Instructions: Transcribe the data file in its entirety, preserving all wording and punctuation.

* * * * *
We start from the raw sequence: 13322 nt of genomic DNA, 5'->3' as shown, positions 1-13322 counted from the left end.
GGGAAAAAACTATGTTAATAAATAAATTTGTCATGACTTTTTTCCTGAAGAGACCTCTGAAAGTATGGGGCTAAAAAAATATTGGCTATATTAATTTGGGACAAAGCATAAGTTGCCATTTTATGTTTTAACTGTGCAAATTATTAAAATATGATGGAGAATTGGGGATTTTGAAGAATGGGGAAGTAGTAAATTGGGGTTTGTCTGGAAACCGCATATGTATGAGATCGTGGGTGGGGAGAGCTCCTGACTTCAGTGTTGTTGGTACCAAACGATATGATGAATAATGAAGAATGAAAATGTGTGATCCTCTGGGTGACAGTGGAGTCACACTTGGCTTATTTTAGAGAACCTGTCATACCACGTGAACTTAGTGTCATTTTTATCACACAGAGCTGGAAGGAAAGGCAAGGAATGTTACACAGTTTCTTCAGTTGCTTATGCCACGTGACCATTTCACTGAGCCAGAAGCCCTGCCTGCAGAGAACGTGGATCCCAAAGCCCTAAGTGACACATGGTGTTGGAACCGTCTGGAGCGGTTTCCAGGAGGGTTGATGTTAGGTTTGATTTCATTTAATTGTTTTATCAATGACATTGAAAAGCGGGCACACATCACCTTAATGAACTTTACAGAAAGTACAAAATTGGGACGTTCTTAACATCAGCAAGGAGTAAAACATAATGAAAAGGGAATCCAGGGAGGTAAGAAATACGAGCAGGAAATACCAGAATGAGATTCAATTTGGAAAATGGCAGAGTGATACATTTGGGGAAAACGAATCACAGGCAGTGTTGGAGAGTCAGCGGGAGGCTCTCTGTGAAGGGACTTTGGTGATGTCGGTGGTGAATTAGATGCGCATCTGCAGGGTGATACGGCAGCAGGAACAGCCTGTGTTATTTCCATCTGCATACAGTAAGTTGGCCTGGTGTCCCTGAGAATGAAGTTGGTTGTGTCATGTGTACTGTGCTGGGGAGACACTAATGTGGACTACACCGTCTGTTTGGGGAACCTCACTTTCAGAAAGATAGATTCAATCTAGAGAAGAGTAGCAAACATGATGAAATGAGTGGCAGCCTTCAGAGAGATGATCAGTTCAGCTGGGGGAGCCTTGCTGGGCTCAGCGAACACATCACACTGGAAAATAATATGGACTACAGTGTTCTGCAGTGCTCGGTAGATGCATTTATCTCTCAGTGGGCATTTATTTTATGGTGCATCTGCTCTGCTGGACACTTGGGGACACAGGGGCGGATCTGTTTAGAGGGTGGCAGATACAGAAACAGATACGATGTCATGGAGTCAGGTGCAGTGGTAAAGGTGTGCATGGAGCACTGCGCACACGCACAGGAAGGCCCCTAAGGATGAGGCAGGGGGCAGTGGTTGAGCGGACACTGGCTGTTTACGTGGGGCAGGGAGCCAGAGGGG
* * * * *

We start from the raw sequence: 13322 nt of genomic DNA, 5'->3' as shown, positions 1-13322 counted from the left end.
GGGAAAAAACTATGTTAATAAATAAATTTGTCATGACTTTTTTCCTGAAGAGACCTCTGAAAGTATGGGGCTAAAAAAATATTGGCTATATTAATTTGGGACAAAGCATAAGTTGCCATTTTATGTTTTAACTGTGCAAATTATTAAAATATGATGGAGAATTGGGGATTTTGAAGAATGGGGAAGTAGTAAATTGGGGTTTGTCTGGAAACCGCATATGTATGAGATCGTGGGTGGGGAGAGCTCCTGACTTCAGTGTTGTTGGTACCAAACGATATGATGAATAATGAAGAATGAAAATGTGTGATCCTCTGGGTGACAGTGGAGTCACACTTGGCTTATTTTAGAGAACCTGTCATACCACGTGAACTTAGTGTCATTTTTATCACACAGAGCTGGAAGGAAAGGCAAGGAATGTTACACAGTTTCTTCAGTTGCTTATGCCACGTGACCATTTCACTGAGCCAGAAGCCCTGCCTGCAGAGAACGTGGATCCCAAAGCCCTAAGTGACACATGGTGTTGGAACCGTCTGGAGCGGTTTCCAGGAGGGTTGATGTTAGGTTTGATTTCATTTAATTGTTTTATCAATGACATTGAAAAGCGGGCACACATCACCTTAATGAACTTTACAGAAAGTACAAAATTGGGACGTTCTTAACATCAGCAAGGAGTAAAACATAATGAAAAGGGAATCCAGGGAGGTAAGAAATACGAGCAGGAAATACCAGAATGAGATTCAATTTGGAAAATGGCAGAGTGATACATTTGGGGAAAACGAATCACAGGCAGTGTTGGAGAGTCAGCGGGAGGCTCTCTGTGAAGGGACTTTGGTGATGTCGGTGGTGAATTAGATGCGCATCTGCAGGGTGATACGGCAGCAGGAACAGCCTGTGTTATTTCCATCTGCATACAGTAAGTTGGCCTGGTGTCCCTGAGAATGAAGTTGGTTGTGTCATGTGTACTGTGCTGGGGAGACACTAATGTGGACTACACCGTCTGTTTGGGGAACCTCACTTTCAGAAAGATAGATTCAATCTAGAGAAGAGTAGCAAACATGATGAAATGAGTGGCAGCCTTCAGAGAGATGATCAGTTCAGCTGGGGGAGCCTTGCTGGGCTCAGCGAACACATCACACTGGAAAATAATATGGACTACAGTGTTCTGCAGTGCTCGGTAGATGCATTTATCTCTCAGTGGGCATTTATTTTATGGTGCATCTGCTCTGCTGGACACTTGGGGACACAGGGGCGGATCTGTTTAGAGGGTGGCAGATACAGAAACAGATACGATGTCATGGAGTCAGGTGCAGTGGTAAAGGTGTGCATGGAGCACTGCGCACACGCACAGGAAGGCCCCTAAGGATGAGGCAGGGGGCAGTGGTTGAGCGGACACTGGCTGTTTACGTGGGGCAGGGAGCCAGAGGGG